The ACCORD lipid trial concluded that the strategy of intensifying lipid modification therapy through combination use of fenofibrate and simvastatin (at a daily dose of 40mg or less) did not reduce rates of CV disease, as compared with simvastatin alone (see related blog ).
Design: Open-label, randomised controlled trial. Mean follow up 4.7 years.
Patients: Baseline characteristics were essentially similar between the two groups. The mean age of the participants was 62.2 years; 47.7% were women and 33.7% had CV disease at baseline. The mean BP of the participants at baseline was 139.2/76.0 mmHg.
Intervention and comparison: Of the 10,251 patients who were eligible for the ACCORD study, 4733 participants were enrolled in the ACCORD BP trial. Of these, 2362 were randomly assigned to intensive BP control and 2371 were assigned to standard therapy. Patients were randomised to intensive targeting of systolic BP to <120mmHg versus standard targeting of systolic BP control to <140mmHg. The primary outcome was a composite of major non-fatal myocardial infarction , stroke or CV death.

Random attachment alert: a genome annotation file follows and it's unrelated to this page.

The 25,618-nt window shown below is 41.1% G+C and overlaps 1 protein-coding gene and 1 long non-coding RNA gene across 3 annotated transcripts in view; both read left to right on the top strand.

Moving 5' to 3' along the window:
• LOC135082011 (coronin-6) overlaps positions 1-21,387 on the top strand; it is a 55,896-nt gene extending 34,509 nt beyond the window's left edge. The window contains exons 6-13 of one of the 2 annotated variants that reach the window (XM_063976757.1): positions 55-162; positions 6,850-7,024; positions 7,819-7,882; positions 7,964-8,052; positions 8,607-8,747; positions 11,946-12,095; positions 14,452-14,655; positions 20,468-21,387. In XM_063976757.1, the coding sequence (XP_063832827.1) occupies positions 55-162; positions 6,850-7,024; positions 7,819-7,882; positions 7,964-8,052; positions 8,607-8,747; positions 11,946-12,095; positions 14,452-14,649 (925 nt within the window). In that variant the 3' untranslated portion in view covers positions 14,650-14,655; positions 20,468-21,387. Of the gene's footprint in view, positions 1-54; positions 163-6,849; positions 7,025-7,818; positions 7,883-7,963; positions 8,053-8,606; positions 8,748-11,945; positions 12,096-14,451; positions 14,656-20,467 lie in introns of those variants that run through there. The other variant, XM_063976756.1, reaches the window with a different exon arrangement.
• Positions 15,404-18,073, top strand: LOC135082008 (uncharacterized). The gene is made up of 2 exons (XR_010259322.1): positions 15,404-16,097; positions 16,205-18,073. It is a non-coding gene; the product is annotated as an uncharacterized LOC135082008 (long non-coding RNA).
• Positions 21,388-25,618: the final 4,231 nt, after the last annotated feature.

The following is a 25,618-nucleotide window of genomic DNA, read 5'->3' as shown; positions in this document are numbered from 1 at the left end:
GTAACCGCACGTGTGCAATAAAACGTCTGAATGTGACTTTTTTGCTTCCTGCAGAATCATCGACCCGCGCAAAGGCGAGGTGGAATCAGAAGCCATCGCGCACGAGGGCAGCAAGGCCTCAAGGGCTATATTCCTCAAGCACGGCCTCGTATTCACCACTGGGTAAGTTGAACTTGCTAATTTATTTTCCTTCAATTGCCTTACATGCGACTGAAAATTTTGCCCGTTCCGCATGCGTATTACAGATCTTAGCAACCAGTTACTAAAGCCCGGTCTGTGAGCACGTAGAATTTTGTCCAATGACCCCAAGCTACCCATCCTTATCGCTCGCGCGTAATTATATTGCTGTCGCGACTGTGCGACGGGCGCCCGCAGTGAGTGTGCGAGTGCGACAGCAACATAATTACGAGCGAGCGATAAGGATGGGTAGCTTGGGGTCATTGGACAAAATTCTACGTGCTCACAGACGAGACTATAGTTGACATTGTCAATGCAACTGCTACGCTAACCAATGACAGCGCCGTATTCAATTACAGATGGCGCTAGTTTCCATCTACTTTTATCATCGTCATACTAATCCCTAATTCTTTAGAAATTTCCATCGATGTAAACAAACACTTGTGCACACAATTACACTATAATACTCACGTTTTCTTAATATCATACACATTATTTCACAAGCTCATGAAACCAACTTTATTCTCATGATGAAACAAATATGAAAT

Outcomes and results: After one year, the mean systolic BP was 119.3 mm Hg in the intensive-therapy group and 133.5 mm Hg in the standard-therapy group. The annual rate of the primary outcome was 1.87% in the intensive-therapy group and 2.09% in the standard-therapy group (hazard ratio with intensive therapy, 0.88; 95% CI 0.73 to 1.06; P=0.20). The annual rates of death from any cause were 1.28% and 1.19% in the two groups, respectively (HR 1.07; 95%CI 0.85 to 1.35; P=0.55). The annual rates of stroke, a pre-specified secondary outcome, were 0.32% and 0.53% in the two groups, respectively (HR 0.59; 95% CI, 0.39 to 0.89; P=0.01). Serious adverse events attributed to antihypertensive treatment occurred in 77 of the 2362 participants in the intensive-therapy group (3.3%) and 30 of the 2371 participants in the standard-therapy group (1.3%) (P<0.001).
Sponsorship: The studies were supported by grants from the National Heart, Lung, and Blood Institute and other components of the National Institutes of Health. Several pharmaceutical companies provided study medications, equipment, or supplies.
You can find more information on management of hyperlipidaemia, and the rest of the evidence base for fibrates, on the lipids section of NPC.
Make sure you are signed up to NPC Email updates — the free email alerting system that keeps you up to date with the NPC news and outputs relevant to you